We plot the double digit price growth in our capital cities — Simon Pressley

We plot the double digit price growth in our capital cities — Simon Pressley

How often have we seen double digit price growth in our capital cities?  What city has reached this milestone the most?  You will be astounded when Simon Pressley tells us.  He has done the research and put the facts together.


Kevin:  Gee, haven’t we seen some tremendous price growth in the capital cities in recent times? It makes me wonder how often we’ve seen double-digit price growth in the cap cities around Australia. So, that’s the question we posed. We’ve asked Simon Pressley that question from Propertyology.

Simon, welcome back to the show. Good to have your company again, Simon.

Simon:  Thanks, Kevin. Yes, always good to talk about these things.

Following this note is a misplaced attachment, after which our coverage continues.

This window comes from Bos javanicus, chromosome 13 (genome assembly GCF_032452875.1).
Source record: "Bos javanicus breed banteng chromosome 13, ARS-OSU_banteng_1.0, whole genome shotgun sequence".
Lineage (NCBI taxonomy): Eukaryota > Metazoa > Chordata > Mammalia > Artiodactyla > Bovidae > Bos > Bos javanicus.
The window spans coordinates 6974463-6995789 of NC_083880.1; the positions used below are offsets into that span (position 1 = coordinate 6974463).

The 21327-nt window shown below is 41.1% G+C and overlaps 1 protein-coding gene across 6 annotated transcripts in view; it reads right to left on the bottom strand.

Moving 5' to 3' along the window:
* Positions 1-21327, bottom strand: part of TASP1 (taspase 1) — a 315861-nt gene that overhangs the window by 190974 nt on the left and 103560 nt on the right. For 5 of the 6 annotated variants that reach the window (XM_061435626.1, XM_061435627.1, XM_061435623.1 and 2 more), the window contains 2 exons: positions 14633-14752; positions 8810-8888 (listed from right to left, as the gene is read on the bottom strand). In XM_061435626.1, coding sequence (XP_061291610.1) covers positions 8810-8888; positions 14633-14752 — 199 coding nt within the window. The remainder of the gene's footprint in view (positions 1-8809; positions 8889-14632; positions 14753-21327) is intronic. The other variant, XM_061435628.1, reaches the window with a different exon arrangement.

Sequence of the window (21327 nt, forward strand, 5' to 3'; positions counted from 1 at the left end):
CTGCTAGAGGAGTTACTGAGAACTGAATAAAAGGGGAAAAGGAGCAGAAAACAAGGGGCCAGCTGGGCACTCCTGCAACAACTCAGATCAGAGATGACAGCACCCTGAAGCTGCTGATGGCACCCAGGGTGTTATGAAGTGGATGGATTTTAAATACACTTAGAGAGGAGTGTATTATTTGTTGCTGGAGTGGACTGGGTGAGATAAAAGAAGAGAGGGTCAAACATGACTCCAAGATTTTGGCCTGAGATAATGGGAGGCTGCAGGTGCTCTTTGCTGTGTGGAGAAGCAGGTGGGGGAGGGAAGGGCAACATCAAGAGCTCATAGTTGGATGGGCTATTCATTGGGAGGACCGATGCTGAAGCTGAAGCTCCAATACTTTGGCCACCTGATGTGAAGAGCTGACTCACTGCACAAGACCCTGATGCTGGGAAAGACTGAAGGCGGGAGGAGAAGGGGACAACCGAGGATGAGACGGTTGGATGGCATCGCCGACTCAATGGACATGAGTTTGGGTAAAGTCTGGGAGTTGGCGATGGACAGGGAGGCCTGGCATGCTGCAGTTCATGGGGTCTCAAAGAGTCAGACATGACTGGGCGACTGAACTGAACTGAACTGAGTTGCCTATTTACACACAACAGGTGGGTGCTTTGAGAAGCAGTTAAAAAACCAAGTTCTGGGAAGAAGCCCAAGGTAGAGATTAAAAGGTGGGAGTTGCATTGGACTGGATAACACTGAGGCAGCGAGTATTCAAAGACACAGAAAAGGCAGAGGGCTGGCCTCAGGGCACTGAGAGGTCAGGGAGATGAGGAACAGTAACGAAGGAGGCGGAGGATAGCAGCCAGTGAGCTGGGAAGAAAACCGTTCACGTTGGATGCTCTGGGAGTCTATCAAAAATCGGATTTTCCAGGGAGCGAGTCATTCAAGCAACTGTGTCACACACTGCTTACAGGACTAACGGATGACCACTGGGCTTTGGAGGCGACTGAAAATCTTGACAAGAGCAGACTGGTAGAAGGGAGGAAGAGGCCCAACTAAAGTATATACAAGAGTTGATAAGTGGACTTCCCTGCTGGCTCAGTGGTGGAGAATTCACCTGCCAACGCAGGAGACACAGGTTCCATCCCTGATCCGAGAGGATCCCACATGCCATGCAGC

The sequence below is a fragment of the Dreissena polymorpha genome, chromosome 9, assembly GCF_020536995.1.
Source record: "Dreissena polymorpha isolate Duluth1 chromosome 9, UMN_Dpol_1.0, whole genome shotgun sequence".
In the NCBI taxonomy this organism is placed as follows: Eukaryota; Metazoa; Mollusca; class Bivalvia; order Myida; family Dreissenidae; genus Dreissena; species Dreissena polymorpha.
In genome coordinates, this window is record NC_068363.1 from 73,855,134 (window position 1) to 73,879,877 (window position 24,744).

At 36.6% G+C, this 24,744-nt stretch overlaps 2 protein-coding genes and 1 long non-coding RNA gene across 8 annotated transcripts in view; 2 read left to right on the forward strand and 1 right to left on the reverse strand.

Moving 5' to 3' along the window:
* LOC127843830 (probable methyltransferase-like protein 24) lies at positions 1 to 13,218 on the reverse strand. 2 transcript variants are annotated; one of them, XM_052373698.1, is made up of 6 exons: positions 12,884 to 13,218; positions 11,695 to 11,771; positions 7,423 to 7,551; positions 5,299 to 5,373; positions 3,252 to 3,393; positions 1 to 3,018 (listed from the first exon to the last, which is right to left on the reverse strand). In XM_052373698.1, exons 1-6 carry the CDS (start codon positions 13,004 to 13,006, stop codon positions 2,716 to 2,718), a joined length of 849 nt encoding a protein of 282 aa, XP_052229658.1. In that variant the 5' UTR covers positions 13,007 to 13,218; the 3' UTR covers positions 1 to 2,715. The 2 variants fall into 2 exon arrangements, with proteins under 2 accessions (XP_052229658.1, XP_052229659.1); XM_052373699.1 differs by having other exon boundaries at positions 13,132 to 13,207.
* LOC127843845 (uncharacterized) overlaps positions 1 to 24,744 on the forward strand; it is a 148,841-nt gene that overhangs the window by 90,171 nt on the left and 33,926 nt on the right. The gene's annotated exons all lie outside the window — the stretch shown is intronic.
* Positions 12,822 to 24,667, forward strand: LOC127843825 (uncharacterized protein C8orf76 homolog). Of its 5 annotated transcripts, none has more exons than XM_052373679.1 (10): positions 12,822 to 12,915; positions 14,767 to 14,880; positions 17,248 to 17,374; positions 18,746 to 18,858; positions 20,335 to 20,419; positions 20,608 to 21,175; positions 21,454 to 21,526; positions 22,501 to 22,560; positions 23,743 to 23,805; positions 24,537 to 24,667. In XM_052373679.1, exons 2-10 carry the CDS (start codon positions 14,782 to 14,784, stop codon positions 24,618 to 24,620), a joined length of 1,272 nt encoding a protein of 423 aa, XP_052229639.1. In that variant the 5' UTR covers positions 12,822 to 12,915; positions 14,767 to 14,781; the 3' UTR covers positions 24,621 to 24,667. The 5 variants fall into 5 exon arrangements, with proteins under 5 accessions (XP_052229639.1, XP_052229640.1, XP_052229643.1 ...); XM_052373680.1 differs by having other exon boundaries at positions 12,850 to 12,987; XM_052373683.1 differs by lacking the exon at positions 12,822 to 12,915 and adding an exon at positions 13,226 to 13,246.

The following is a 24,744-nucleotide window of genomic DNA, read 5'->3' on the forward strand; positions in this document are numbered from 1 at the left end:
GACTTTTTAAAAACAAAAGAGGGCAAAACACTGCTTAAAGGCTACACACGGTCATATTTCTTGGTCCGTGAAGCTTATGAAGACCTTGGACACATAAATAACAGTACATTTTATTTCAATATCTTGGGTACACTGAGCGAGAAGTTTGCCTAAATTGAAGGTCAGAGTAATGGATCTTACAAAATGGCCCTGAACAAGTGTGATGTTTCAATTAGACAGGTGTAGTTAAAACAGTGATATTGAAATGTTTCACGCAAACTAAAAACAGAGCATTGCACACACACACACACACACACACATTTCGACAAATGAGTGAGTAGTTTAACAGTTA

Kevin:  Simon, how many times since the turn of the century has each capital city produced that double-digit price growth?

Simon:  It’s different in every city, but the record-holder for the number of calendar years over the last 18 years that double-digit price growth has been achieved – it’s a surprise, people – is Darwin.

Darwin has had more double-digit price growth years in 18 years than anywhere else. It’s had 11 out of 18 years of double-digit price growth, which is one of the reasons why we like to do these historical studies from time to time, because Darwin, as we all know, over the last three years, now probably into its fourth year, has been in price decline.

Sometimes looking at history can be a good reminder that things are never as good as they seem nor are they as bad as they might seem at the time.

Kevin:  Talking about timing, how do you compare performance, say, pre- and post-GFC?